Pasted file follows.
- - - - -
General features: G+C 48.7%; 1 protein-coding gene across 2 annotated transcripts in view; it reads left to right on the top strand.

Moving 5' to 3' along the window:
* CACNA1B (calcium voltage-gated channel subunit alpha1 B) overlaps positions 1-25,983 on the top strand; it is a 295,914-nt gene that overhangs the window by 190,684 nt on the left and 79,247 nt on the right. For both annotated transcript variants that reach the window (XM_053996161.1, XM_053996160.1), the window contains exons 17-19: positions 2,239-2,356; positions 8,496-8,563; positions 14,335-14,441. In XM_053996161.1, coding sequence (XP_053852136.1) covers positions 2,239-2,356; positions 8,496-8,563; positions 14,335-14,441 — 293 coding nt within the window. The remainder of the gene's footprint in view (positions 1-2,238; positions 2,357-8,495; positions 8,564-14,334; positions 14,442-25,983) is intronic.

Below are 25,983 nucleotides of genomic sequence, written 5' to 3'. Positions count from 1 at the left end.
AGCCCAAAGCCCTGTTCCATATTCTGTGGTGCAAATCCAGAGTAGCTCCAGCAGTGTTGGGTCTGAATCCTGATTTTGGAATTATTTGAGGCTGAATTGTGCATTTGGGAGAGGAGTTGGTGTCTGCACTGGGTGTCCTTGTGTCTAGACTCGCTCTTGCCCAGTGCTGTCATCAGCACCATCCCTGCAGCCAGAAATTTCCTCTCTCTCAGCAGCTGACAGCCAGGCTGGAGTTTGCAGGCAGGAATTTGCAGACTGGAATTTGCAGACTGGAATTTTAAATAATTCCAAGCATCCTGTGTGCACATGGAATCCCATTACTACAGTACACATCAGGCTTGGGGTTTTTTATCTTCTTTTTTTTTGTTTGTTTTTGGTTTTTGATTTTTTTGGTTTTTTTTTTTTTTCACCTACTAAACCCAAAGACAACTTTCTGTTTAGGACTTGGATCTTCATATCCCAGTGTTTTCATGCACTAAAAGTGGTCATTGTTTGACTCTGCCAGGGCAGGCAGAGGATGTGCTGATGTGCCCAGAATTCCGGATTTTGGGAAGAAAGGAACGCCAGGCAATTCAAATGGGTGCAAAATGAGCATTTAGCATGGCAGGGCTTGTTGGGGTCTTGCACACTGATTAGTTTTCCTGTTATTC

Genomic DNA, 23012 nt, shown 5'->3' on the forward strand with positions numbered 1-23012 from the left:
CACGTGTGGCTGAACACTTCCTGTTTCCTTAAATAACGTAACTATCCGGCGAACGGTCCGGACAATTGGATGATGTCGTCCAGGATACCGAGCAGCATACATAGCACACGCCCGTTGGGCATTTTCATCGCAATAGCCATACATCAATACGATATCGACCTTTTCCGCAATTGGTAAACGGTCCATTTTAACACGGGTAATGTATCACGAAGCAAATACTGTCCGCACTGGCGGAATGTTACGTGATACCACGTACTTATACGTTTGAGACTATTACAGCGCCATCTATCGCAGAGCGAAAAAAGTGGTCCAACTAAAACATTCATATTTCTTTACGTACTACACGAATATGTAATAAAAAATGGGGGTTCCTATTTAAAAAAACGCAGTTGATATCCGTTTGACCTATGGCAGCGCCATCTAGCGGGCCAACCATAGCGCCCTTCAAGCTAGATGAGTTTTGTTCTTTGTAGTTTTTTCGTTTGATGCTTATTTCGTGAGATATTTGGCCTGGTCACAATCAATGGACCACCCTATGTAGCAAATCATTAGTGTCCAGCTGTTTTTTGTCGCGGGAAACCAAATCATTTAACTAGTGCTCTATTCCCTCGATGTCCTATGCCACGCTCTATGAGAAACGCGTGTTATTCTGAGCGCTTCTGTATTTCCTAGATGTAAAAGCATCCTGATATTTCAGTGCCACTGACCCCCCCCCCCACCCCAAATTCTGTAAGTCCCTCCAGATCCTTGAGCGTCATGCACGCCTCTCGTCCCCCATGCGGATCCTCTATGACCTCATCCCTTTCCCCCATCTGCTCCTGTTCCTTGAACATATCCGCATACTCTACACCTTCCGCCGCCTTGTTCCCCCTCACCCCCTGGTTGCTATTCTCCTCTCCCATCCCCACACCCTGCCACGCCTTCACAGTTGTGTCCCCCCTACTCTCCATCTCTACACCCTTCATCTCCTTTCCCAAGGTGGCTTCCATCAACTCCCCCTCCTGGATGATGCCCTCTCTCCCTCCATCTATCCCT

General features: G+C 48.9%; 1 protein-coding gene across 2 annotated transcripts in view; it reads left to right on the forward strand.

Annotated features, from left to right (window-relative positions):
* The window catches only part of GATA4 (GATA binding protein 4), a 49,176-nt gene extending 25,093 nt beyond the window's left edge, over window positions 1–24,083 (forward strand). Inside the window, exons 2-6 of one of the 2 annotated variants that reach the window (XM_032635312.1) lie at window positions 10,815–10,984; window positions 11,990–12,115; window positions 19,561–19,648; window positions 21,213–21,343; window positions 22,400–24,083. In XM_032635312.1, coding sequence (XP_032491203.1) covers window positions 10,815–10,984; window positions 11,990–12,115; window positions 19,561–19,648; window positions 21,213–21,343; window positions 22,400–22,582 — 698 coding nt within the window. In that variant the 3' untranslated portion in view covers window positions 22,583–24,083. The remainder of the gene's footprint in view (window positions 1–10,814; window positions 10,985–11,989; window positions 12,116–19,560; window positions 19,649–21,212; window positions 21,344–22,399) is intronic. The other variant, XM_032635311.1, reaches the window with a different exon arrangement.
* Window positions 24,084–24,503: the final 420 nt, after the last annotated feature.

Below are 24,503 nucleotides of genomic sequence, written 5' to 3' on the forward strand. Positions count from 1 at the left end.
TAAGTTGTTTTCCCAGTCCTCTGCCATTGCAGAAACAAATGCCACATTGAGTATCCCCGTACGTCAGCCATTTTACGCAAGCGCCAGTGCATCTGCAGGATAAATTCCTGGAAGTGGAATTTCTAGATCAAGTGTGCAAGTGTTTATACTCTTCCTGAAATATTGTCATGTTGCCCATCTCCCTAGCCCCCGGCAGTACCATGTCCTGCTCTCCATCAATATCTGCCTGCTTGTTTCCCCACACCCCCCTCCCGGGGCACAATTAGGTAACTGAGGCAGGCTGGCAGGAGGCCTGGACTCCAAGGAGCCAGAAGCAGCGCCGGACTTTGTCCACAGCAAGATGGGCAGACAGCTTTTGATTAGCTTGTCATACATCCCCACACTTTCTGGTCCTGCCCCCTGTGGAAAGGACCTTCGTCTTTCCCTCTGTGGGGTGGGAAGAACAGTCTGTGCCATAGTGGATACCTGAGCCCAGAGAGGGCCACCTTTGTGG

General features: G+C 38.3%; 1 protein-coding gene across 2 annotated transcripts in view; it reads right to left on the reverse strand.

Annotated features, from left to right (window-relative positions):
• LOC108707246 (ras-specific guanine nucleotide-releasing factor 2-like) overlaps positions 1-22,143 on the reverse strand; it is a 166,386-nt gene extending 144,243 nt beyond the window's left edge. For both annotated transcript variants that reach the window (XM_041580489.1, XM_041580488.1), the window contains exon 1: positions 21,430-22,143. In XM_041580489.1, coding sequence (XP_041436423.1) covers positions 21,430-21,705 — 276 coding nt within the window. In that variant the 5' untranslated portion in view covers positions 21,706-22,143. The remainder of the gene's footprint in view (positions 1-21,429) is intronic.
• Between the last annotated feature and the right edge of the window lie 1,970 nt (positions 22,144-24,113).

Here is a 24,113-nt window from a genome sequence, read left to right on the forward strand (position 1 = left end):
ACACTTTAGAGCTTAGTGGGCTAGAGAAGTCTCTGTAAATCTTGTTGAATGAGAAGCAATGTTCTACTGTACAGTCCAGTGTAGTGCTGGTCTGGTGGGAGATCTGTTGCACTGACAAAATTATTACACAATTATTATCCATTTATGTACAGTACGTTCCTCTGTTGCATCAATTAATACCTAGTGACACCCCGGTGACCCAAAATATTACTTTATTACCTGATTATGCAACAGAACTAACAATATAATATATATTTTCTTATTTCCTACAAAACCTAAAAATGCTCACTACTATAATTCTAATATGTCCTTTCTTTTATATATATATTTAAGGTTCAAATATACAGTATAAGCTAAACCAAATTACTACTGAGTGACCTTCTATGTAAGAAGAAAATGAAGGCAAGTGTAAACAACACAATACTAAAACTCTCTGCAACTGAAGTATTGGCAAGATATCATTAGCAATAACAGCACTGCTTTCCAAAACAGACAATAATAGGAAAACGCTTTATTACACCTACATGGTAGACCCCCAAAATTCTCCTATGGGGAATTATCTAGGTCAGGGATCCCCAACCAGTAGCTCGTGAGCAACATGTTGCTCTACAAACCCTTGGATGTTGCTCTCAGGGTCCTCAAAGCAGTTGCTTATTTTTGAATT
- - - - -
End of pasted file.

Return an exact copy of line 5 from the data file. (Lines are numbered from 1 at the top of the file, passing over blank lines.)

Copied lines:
AGCCCAAAGCCCTGTTCCATATTCTGTGGTGCAAATCCAGAGTAGCTCCAGCAGTGTTGGGTCTGAATCCTGATTTTGGAATTATTTGAGGCTGAATTGTGCATTTGGGAGAGGAGTTGGTGTCTGCACTGGGTGTCCTTGTGTCTAGACTCGCTCTTGCCCAGTGCTGTCATCAGCACCATCCCTGCAGCCAGAAATTTCCTCTCTCTCAGCAGCTGACAGCCAGGCTGGAGTTTGCAGGCAGGAATTTGCAGACTGGAATTTGCAGACTGGAATTTTAAATAATTCCAAGCATCCTGTGTGCACATGGAATCCCATTACTACAGTACACATCAGGCTTGGGGTTTTTTATCTTCTTTTTTTTTGTTTGTTTTTGGTTTTTGATTTTTTTGGTTTTTTTTTTTTTTCACCTACTAAACCCAAAGACAACTTTCTGTTTAGGACTTGGATCTTCATATCCCAGTGTTTTCATGCACTAAAAGTGGTCATTGTTTGACTCTGCCAGGGCAGGCAGAGGATGTGCTGATGTGCCCAGAATTCCGGATTTTGGGAAGAAAGGAACGCCAGGCAATTCAAATGGGTGCAAAATGAGCATTTAGCATGGCAGGGCTTGTTGGGGTCTTGCACACTGATTAGTTTTCCTGTTATTC